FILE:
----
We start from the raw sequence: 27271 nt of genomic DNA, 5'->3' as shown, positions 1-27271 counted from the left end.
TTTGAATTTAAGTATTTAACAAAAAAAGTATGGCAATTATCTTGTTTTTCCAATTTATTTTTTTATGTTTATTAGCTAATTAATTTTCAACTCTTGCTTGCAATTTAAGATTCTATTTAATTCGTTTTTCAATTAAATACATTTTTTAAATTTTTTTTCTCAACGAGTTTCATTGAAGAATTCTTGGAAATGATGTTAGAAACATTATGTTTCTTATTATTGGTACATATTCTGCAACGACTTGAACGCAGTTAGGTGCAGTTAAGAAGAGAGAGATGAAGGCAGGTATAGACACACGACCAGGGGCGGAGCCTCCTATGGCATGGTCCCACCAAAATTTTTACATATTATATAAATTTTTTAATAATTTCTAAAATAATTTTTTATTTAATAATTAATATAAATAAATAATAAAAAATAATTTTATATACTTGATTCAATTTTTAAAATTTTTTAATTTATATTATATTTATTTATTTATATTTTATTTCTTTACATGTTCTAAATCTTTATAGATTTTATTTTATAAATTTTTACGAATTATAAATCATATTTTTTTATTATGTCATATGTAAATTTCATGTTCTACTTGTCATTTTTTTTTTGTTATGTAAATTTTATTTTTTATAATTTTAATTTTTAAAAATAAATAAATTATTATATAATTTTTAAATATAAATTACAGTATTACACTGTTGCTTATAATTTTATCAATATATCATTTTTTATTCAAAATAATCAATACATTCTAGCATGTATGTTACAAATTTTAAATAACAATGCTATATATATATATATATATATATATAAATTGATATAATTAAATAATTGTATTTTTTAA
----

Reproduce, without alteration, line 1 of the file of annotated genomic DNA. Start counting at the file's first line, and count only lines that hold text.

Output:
We start from the raw sequence: 27271 nt of genomic DNA, 5'->3' as shown, positions 1-27271 counted from the left end.